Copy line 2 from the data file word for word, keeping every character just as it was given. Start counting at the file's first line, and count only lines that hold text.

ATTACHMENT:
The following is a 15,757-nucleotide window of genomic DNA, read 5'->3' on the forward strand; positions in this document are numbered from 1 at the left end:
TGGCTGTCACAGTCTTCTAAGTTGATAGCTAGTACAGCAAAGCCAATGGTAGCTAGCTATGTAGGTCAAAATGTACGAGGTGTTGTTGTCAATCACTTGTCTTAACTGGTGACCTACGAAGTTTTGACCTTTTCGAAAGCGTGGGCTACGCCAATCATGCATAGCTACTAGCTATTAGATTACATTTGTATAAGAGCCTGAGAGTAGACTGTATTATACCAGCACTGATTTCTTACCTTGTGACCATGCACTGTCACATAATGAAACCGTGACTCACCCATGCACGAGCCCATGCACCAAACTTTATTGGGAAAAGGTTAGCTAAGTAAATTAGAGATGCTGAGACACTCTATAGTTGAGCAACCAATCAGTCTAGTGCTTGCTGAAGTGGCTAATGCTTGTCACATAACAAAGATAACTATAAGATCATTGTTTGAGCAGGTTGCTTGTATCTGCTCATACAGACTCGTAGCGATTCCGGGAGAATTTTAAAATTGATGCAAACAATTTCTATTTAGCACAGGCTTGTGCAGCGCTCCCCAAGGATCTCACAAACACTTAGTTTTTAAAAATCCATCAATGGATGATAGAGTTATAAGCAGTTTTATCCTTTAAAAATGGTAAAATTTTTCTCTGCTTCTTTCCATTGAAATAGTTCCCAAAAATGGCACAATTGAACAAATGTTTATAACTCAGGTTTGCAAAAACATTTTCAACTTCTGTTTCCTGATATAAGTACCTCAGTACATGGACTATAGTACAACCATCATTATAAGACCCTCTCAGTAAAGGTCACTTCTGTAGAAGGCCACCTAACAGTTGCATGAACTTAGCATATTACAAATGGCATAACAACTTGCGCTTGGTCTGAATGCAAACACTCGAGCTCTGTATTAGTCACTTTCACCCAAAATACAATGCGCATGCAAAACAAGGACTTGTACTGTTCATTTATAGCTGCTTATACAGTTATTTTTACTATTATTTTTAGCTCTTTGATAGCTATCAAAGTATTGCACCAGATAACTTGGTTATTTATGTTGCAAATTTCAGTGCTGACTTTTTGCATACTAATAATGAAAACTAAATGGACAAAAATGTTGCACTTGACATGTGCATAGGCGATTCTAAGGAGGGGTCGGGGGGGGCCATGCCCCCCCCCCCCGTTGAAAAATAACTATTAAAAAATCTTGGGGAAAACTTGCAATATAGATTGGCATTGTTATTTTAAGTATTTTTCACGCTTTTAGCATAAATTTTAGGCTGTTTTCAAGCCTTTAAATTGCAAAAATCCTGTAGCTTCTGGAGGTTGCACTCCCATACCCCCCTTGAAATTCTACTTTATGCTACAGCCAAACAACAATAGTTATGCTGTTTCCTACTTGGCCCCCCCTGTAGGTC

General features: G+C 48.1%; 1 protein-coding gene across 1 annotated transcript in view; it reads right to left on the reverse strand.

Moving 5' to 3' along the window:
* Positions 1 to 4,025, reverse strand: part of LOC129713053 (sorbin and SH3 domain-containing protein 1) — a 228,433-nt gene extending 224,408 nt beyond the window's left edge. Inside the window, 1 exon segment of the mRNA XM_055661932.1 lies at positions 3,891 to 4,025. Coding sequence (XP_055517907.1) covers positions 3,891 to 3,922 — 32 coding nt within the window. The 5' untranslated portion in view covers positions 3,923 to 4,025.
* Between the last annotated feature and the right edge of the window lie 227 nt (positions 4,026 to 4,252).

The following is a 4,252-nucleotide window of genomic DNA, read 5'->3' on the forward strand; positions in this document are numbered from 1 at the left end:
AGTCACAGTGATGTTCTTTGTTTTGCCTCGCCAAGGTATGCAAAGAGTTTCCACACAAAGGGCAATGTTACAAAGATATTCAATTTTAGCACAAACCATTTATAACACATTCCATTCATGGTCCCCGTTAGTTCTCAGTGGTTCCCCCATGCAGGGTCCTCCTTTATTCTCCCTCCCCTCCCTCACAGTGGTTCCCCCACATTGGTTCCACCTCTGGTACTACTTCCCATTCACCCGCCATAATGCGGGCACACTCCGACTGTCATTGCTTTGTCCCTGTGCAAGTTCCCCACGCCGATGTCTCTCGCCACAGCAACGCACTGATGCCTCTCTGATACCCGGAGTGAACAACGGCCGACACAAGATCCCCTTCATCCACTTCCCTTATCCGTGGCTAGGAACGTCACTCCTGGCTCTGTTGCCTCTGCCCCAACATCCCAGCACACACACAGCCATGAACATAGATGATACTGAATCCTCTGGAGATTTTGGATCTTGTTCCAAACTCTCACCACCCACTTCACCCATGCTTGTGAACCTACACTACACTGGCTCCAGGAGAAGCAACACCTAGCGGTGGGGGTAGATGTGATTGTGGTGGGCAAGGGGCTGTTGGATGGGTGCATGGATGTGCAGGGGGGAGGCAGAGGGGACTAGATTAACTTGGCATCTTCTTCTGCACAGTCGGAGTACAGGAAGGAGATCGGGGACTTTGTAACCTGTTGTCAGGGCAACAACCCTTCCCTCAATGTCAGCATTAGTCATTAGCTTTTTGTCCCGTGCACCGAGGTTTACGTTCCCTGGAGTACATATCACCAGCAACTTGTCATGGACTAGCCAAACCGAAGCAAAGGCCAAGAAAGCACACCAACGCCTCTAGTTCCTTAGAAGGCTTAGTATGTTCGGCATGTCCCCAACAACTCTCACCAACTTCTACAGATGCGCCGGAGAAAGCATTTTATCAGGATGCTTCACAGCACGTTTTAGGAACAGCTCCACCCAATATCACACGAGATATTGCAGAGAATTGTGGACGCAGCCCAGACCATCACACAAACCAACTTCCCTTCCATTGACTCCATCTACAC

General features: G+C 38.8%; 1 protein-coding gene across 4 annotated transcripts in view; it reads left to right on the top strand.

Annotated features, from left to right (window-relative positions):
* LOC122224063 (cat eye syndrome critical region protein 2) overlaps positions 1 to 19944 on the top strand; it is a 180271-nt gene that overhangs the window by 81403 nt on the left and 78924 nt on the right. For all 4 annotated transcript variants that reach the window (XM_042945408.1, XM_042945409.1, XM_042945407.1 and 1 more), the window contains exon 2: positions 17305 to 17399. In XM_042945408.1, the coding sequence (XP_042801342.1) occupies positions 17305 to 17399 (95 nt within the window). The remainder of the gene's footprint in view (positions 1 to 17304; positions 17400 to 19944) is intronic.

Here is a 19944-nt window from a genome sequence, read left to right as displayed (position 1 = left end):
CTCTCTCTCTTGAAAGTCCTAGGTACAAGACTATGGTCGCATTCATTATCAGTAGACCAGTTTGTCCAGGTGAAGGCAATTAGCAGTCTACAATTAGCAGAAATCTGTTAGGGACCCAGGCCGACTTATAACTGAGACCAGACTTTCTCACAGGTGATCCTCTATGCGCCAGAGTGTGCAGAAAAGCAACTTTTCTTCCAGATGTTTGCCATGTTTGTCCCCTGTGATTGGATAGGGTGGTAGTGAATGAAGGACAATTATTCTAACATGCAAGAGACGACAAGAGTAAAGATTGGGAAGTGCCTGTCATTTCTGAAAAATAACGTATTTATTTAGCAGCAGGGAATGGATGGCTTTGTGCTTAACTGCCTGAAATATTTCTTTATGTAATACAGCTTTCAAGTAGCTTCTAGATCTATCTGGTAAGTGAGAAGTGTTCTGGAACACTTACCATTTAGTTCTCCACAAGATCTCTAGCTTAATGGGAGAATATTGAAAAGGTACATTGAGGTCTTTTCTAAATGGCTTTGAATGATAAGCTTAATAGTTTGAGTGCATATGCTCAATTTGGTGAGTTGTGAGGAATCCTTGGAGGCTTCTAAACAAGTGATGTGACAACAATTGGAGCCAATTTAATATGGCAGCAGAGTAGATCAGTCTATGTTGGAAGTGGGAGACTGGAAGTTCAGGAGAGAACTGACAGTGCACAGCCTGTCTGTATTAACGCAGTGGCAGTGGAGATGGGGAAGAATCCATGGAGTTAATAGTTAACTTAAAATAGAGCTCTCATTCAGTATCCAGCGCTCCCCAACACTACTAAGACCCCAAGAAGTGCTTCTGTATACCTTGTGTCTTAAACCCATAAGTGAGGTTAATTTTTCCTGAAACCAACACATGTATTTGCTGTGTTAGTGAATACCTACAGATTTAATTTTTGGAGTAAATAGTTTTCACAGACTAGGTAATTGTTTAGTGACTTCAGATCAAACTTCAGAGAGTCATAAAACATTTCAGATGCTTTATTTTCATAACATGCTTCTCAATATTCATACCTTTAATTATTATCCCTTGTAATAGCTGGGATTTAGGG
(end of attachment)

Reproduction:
TGGCTGTCACAGTCTTCTAAGTTGATAGCTAGTACAGCAAAGCCAATGGTAGCTAGCTATGTAGGTCAAAATGTACGAGGTGTTGTTGTCAATCACTTGTCTTAACTGGTGACCTACGAAGTTTTGACCTTTTCGAAAGCGTGGGCTACGCCAATCATGCATAGCTACTAGCTATTAGATTACATTTGTATAAGAGCCTGAGAGTAGACTGTATTATACCAGCACTGATTTCTTACCTTGTGACCATGCACTGTCACATAATGAAACCGTGACTCACCCATGCACGAGCCCATGCACCAAACTTTATTGGGAAAAGGTTAGCTAAGTAAATTAGAGATGCTGAGACACTCTATAGTTGAGCAACCAATCAGTCTAGTGCTTGCTGAAGTGGCTAATGCTTGTCACATAACAAAGATAACTATAAGATCATTGTTTGAGCAGGTTGCTTGTATCTGCTCATACAGACTCGTAGCGATTCCGGGAGAATTTTAAAATTGATGCAAACAATTTCTATTTAGCACAGGCTTGTGCAGCGCTCCCCAAGGATCTCACAAACACTTAGTTTTTAAAAATCCATCAATGGATGATAGAGTTATAAGCAGTTTTATCCTTTAAAAATGGTAAAATTTTTCTCTGCTTCTTTCCATTGAAATAGTTCCCAAAAATGGCACAATTGAACAAATGTTTATAACTCAGGTTTGCAAAAACATTTTCAACTTCTGTTTCCTGATATAAGTACCTCAGTACATGGACTATAGTACAACCATCATTATAAGACCCTCTCAGTAAAGGTCACTTCTGTAGAAGGCCACCTAACAGTTGCATGAACTTAGCATATTACAAATGGCATAACAACTTGCGCTTGGTCTGAATGCAAACACTCGAGCTCTGTATTAGTCACTTTCACCCAAAATACAATGCGCATGCAAAACAAGGACTTGTACTGTTCATTTATAGCTGCTTATACAGTTATTTTTACTATTATTTTTAGCTCTTTGATAGCTATCAAAGTATTGCACCAGATAACTTGGTTATTTATGTTGCAAATTTCAGTGCTGACTTTTTGCATACTAATAATGAAAACTAAATGGACAAAAATGTTGCACTTGACATGTGCATAGGCGATTCTAAGGAGGGGTCGGGGGGGGCCATGCCCCCCCCCCCCGTTGAAAAATAACTATTAAAAAATCTTGGGGAAAACTTGCAATATAGATTGGCATTGTTATTTTAAGTATTTTTCACGCTTTTAGCATAAATTTTAGGCTGTTTTCAAGCCTTTAAATTGCAAAAATCCTGTAGCTTCTGGAGGTTGCACTCCCATACCCCCCTTGAAATTCTACTTTATGCTACAGCCAAACAACAATAGTTATGCTGTTTCCTACTTGGCCCCCCCTGTAGGTC